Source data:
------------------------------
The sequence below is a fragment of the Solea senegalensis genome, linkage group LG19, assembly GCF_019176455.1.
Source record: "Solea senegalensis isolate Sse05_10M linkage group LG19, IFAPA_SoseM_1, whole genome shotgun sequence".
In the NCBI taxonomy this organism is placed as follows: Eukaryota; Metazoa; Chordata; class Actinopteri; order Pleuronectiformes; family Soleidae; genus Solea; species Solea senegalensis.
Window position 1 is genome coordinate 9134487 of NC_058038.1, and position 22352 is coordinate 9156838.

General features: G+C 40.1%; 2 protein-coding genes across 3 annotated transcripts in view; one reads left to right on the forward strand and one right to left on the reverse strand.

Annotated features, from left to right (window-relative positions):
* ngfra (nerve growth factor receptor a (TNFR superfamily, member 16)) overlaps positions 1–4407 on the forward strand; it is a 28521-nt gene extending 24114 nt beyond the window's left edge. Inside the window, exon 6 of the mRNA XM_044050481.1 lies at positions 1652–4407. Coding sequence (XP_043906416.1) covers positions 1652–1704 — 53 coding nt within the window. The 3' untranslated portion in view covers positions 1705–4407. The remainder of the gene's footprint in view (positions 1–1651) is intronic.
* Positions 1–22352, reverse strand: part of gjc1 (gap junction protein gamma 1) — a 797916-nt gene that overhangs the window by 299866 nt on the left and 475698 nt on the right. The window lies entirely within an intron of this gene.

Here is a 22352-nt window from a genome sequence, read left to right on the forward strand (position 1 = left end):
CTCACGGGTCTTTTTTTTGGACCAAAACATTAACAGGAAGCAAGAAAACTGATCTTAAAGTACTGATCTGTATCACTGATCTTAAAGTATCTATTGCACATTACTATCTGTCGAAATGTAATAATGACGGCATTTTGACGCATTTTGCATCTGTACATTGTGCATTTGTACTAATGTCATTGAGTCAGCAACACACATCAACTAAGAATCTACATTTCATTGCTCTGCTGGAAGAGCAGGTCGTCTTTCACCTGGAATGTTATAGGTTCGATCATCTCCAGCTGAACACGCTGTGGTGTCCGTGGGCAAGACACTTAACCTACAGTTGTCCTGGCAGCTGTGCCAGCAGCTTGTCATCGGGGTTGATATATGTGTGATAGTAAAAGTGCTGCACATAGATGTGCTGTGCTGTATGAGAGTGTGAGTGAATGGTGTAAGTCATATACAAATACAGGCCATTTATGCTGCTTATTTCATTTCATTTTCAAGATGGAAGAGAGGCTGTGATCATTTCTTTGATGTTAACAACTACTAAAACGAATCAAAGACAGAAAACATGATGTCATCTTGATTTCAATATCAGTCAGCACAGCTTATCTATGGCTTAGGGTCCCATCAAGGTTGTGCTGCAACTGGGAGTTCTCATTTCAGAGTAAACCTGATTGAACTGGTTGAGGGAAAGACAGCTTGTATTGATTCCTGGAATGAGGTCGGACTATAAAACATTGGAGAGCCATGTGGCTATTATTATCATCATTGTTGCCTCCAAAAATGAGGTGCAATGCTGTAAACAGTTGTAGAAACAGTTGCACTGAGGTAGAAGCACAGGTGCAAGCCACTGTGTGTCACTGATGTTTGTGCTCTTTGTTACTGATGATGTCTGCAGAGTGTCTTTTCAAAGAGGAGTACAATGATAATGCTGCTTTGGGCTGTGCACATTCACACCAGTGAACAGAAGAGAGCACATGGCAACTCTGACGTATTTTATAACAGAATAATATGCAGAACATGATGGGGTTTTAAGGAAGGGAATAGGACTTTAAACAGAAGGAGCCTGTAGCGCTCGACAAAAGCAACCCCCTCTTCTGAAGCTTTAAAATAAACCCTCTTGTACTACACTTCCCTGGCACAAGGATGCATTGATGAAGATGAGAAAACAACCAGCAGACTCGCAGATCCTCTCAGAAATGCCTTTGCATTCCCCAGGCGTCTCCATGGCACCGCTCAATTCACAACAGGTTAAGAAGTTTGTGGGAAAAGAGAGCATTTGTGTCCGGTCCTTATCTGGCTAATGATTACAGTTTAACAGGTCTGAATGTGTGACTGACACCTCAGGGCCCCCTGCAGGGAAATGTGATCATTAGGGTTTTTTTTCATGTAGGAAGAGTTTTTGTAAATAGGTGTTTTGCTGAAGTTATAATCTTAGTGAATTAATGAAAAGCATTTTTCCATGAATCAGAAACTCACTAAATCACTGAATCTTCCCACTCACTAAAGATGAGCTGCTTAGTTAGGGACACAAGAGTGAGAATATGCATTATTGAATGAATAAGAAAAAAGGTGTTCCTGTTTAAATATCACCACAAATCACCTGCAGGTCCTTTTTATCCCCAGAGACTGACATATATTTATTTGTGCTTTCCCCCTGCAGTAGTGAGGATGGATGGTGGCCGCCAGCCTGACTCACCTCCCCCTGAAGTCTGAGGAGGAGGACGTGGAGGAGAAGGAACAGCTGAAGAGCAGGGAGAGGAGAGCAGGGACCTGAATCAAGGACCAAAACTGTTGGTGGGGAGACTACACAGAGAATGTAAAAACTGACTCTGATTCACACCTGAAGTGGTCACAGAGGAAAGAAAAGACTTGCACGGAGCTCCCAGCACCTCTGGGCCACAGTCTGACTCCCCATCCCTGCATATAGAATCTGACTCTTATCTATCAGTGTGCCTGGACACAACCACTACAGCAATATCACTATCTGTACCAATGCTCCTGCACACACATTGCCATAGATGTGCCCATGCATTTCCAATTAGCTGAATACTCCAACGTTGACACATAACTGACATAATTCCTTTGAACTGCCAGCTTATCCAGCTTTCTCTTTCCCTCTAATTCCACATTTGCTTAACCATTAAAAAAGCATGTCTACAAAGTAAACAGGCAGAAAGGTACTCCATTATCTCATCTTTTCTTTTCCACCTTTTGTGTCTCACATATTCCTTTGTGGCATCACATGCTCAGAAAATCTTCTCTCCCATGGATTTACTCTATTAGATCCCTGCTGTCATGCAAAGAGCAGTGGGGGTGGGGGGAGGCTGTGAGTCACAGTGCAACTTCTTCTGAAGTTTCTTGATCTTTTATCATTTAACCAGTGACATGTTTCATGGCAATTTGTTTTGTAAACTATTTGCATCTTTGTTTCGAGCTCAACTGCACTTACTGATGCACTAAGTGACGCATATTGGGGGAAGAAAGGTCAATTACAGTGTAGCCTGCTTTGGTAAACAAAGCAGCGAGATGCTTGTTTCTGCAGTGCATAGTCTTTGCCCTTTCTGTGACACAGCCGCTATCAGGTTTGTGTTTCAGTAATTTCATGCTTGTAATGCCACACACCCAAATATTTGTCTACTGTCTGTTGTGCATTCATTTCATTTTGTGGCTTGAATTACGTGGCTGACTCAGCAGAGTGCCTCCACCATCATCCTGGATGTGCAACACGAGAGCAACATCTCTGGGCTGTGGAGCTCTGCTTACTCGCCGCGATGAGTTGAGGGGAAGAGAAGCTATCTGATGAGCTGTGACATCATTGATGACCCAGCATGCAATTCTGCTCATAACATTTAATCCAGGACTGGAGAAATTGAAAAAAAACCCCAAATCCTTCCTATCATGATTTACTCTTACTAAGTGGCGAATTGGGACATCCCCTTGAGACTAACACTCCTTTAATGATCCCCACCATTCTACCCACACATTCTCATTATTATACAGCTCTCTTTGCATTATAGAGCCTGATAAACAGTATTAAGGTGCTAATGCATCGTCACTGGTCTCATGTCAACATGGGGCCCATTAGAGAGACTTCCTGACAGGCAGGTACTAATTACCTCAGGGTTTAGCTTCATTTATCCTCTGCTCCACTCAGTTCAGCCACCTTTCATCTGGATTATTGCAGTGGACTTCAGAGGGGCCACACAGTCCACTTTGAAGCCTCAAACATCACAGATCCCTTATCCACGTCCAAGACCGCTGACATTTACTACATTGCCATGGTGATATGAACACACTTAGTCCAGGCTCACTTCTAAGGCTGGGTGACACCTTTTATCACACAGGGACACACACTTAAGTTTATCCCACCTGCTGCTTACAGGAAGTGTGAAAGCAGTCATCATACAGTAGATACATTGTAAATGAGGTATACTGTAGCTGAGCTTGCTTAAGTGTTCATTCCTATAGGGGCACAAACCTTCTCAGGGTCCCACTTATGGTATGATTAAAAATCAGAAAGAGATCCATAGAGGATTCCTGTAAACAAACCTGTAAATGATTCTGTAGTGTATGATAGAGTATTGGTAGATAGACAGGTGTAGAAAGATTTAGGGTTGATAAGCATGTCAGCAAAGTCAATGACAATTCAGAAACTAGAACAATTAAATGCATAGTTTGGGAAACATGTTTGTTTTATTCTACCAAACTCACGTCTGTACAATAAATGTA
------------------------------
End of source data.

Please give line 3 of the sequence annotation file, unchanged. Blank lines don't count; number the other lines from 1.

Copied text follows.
In the NCBI taxonomy this organism is placed as follows: Eukaryota; Metazoa; Chordata; class Actinopteri; order Pleuronectiformes; family Soleidae; genus Solea; species Solea senegalensis.